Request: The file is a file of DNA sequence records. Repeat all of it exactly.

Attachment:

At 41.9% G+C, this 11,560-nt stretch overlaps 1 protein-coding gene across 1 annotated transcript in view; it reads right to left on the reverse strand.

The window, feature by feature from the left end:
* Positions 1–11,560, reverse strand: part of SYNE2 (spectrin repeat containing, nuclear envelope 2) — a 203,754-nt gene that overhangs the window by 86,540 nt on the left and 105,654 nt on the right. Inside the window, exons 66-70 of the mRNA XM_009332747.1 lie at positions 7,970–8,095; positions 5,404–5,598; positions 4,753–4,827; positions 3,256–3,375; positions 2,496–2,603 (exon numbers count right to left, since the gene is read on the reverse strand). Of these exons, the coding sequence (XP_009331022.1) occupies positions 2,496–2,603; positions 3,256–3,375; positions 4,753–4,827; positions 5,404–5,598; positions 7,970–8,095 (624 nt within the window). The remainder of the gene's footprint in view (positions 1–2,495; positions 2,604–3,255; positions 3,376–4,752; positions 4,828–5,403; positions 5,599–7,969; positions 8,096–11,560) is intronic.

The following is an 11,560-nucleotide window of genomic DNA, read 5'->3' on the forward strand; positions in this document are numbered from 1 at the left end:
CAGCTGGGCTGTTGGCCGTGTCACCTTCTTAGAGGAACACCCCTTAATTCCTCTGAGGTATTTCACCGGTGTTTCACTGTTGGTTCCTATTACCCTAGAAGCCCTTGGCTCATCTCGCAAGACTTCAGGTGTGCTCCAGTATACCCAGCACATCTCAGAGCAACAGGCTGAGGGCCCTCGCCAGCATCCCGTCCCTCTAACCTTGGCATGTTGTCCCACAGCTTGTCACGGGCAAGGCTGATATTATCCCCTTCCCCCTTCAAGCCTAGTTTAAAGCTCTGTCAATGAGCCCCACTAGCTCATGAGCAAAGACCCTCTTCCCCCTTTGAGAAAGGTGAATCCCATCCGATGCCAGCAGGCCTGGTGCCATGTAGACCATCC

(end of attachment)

At 41.9% G+C, this 11,560-nt stretch overlaps 1 protein-coding gene across 1 annotated transcript in view; it reads right to left on the reverse strand.

The window, feature by feature from the left end:
* Positions 1–11,560, reverse strand: part of SYNE2 (spectrin repeat containing, nuclear envelope 2) — a 203,754-nt gene that overhangs the window by 86,540 nt on the left and 105,654 nt on the right. Inside the window, exons 66-70 of the mRNA XM_009332747.1 lie at positions 7,970–8,095; positions 5,404–5,598; positions 4,753–4,827; positions 3,256–3,375; positions 2,496–2,603 (exon numbers count right to left, since the gene is read on the reverse strand). Of these exons, the coding sequence (XP_009331022.1) occupies positions 2,496–2,603; positions 3,256–3,375; positions 4,753–4,827; positions 5,404–5,598; positions 7,970–8,095 (624 nt within the window). The remainder of the gene's footprint in view (positions 1–2,495; positions 2,604–3,255; positions 3,376–4,752; positions 4,828–5,403; positions 5,599–7,969; positions 8,096–11,560) is intronic.

The following is an 11,560-nucleotide window of genomic DNA, read 5'->3' on the forward strand; positions in this document are numbered from 1 at the left end:
CAGCTGGGCTGTTGGCCGTGTCACCTTCTTAGAGGAACACCCCTTAATTCCTCTGAGGTATTTCACCGGTGTTTCACTGTTGGTTCCTATTACCCTAGAAGCCCTTGGCTCATCTCGCAAGACTTCAGGTGTGCTCCAGTATACCCAGCACATCTCAGAGCAACAGGCTGAGGGCCCTCGCCAGCATCCCGTCCCTCTAACCTTGGCATGTTGTCCCACAGCTTGTCACGGGCAAGGCTGATATTATCCCCTTCCCCCTTCAAGCCTAGTTTAAAGCTCTGTCAATGAGCCCCACTAGCTCATGAGCAAAGACCCTCTTCCCCCTTTGAGAAAGGTGAATCCCATCCGATGCCAGCAGGCCTGGTGCCATGTAGACCATCC